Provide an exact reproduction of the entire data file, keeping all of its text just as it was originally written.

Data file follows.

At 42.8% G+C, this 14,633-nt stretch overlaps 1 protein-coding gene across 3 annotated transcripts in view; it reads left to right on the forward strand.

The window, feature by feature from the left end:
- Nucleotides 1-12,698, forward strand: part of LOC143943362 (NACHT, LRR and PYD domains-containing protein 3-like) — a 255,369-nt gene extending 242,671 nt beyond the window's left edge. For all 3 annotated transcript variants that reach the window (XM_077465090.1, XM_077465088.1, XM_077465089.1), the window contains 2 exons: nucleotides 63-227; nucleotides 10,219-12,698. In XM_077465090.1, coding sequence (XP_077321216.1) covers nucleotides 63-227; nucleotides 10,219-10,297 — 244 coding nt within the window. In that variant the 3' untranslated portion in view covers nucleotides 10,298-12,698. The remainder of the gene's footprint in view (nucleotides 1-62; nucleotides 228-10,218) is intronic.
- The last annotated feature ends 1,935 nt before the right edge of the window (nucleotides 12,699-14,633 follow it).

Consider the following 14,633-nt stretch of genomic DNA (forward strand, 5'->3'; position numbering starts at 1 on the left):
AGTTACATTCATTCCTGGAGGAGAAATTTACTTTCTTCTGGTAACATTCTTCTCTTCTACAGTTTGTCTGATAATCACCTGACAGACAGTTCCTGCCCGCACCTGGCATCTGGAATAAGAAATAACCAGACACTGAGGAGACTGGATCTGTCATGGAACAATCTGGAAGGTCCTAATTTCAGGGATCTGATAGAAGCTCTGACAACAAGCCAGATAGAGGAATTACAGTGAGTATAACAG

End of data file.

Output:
At 42.8% G+C, this 14,633-nt stretch overlaps 1 protein-coding gene across 3 annotated transcripts in view; it reads left to right on the forward strand.

The window, feature by feature from the left end:
- Nucleotides 1-12,698, forward strand: part of LOC143943362 (NACHT, LRR and PYD domains-containing protein 3-like) — a 255,369-nt gene extending 242,671 nt beyond the window's left edge. For all 3 annotated transcript variants that reach the window (XM_077465090.1, XM_077465088.1, XM_077465089.1), the window contains 2 exons: nucleotides 63-227; nucleotides 10,219-12,698. In XM_077465090.1, coding sequence (XP_077321216.1) covers nucleotides 63-227; nucleotides 10,219-10,297 — 244 coding nt within the window. In that variant the 3' untranslated portion in view covers nucleotides 10,298-12,698. The remainder of the gene's footprint in view (nucleotides 1-62; nucleotides 228-10,218) is intronic.
- The last annotated feature ends 1,935 nt before the right edge of the window (nucleotides 12,699-14,633 follow it).

Consider the following 14,633-nt stretch of genomic DNA (forward strand, 5'->3'; position numbering starts at 1 on the left):
AGTTACATTCATTCCTGGAGGAGAAATTTACTTTCTTCTGGTAACATTCTTCTCTTCTACAGTTTGTCTGATAATCACCTGACAGACAGTTCCTGCCCGCACCTGGCATCTGGAATAAGAAATAACCAGACACTGAGGAGACTGGATCTGTCATGGAACAATCTGGAAGGTCCTAATTTCAGGGATCTGATAGAAGCTCTGACAACAAGCCAGATAGAGGAATTACAGTGAGTATAACAG